If Spain produced several of the most original and powerful artists of the twentieth century, it is also a fact that many of them have been Catalans, natives often of Barcelona or at least centred on Barcelona – the last city to surrender to Franco’s fascist forces and always hated by the Generalissimo. Tàpies witnessed the city’s bombardment in 1936 and severe illness four years later imposed two years of convalescence and intense reading and thinking. His father was a lawyer and Tàpies followed him in studying law during 1943–46 whilst also attending drawing classes and setting up his first studio. His first known works show his awareness of modern French art but also an urge to incorporate non-art materials in strong, primitive imagery.
By 1948 he had become a leading artist in Barcelona and was winning prizes. In 1950 he had his first solo exhibition and was given a French scholarship that took him to Paris for a year. This and subsequent visits confirmed his interest in surrealism but then led him to a more existentialist view of art as self-defining action, under the influence of Sartre’s writings and the art of Fautrier and Dubuffet. By 1953 he had turned to making abstract paintings, using emphatically thick, textured paint. Black, light and dark browns, and white and cream with occasional elements of red and gold characterise the work that follows and are easily associated with Spain and with symbols of suffering and death. More important is the way that his feeling for surfaces and textures led him into realising his paintings more and more in the character of walls: ‘tàpies’ is Catalan for walls. These walls appear to be ordinary old walls one might find on the outskirts of towns and in villages; walls that have witnessed much and been intentionally and unintentionally marked by life. They assert weight and thickness, but they do not make space; illusionism, well exploited in some forms of surrealist art, is absent. The painting is a finite surface, given presence by matter and at times specific meaning by signs and inscriptions. In 1953 Tàpies had exhibitions in Chicago, Madrid and New York, showed at the São Paolo Bienal and was awarded a prize there. In 1956 Michel Tapié, the champion of informal abstraction, arranged and introduced an exhibition of his ‘complete works’ in Paris. In 1958 Tàpies showed in the Spanish Pavilion at the Venice Biennale. In 1960 the New York critic Frank O’Hara hailed him as an eminent avantgardist. In 1962 there were Tàpies retrospectives in New York and in Hanover.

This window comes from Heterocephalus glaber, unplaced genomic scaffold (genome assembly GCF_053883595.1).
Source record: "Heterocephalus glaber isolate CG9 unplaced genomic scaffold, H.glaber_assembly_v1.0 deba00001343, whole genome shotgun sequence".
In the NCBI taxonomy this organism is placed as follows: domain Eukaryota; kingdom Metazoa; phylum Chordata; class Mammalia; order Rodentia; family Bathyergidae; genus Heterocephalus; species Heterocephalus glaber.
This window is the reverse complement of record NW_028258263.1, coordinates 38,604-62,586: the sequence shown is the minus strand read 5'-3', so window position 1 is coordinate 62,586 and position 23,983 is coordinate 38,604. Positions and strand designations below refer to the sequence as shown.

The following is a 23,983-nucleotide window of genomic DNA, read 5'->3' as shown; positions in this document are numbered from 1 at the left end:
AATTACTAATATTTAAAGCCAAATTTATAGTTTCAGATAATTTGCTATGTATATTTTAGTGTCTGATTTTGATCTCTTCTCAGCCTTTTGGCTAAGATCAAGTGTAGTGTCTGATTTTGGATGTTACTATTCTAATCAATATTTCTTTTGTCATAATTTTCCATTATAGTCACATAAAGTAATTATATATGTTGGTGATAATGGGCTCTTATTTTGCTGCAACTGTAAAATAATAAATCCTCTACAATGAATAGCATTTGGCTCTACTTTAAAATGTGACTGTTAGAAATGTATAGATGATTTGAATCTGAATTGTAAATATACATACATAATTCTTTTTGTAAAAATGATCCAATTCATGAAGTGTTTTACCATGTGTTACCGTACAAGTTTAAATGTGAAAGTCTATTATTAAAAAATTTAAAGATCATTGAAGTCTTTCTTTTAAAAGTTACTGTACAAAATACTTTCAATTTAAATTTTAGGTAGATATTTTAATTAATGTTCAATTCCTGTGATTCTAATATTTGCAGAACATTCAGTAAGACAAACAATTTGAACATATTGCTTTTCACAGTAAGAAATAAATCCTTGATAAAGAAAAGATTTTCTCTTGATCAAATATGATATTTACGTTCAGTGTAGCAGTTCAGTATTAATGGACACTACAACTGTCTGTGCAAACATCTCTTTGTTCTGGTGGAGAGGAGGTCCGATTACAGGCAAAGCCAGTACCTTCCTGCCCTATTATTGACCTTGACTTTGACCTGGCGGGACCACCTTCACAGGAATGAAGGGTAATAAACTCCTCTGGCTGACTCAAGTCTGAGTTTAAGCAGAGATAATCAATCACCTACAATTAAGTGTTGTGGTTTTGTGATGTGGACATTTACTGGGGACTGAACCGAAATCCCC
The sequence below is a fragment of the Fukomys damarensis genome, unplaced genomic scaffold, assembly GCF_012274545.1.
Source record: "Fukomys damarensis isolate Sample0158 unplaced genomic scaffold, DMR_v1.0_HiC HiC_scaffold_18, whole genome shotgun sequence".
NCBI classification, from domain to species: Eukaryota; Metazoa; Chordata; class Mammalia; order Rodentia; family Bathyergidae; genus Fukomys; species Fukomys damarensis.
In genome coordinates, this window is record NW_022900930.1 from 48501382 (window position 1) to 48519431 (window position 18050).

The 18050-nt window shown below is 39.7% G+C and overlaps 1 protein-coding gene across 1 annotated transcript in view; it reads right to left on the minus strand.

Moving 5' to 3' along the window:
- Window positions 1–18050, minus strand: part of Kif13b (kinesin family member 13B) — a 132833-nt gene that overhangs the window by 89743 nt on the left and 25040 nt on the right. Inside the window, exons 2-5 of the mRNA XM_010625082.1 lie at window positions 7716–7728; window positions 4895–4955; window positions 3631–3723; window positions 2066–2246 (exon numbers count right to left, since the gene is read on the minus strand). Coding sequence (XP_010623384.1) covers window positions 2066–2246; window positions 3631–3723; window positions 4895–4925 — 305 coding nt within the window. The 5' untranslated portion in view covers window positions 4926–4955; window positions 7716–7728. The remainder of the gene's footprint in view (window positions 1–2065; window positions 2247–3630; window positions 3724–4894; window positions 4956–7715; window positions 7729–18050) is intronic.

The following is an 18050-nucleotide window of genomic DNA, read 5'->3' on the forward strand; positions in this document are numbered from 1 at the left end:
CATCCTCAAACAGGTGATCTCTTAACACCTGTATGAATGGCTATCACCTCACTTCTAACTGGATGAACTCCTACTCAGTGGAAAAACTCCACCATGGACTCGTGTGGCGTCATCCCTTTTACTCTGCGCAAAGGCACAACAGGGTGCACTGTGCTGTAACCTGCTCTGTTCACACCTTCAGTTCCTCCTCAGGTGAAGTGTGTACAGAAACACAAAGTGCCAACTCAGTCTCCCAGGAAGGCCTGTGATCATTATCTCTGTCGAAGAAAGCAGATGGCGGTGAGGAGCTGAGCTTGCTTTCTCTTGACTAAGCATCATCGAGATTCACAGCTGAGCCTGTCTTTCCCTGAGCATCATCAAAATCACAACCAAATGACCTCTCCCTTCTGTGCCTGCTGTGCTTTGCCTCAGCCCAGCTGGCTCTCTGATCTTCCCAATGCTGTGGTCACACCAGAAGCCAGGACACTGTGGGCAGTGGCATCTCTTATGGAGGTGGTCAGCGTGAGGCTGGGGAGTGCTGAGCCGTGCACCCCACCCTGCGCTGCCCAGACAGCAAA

Imbued with the spirit of Catalonia and in close touch with Catalan literature from medieval times to the present, Tàpies was both reflecting on and clearing away the moral and physical debris among which he had grown up. He was working with remarkable freedom yet with noticeable detachment from the often nostalgic taste of his time. He heaped his materials – typically a heavy mixture of marble dust and varnish, as well as paint thickened with cement – on to strong canvases and scored-in or brushed marks on these, or left in them impressions of familiar objects such as a dish (1962) or a walking stick (1966), at times also appropriating ready-made surfaces such as a metal roller blind to which he attached a violin (1956). That his roots were evidently in the Catalan past – in medieval fresco paintings, for example – as well as in the present realities, gave his art a particular presence in the international art world of the time, a social voice amid the seemingly self-indulgent pursuits of abstract expressionism and its European counterparts, and a weight and time-transcending seriousness amid the dance pop art was leading consumerism and vice-versa. This brought out a magical quality of which the sixties and subsequent decades have otherwise been short: the artist as conjurer but also as shaman, working his spells to reveal things that always were and that the world is reluctant to accept. In the seventies Tàpies’ work became noisier and more theatrical when he turned to making sculptures – often disquieting and discordant assemblages of out-of-service furniture and rubbish, a desk heaped with straw (1970), a broken cupboard spilling out its unwanted clothes (1973).
Tàpies’ fame has grown with a rapid succession of solo exhibitions travelling around the world. The Tàpies Foundation in Barcelona displays his own art, but also presents major exhibitions of the work of other artists, and includes a research library. To this day Tàpies continues to make paintings, drawings and prints as well as sculptures – always bringing the reality of his materials and references close to the world of the timeless and sacred.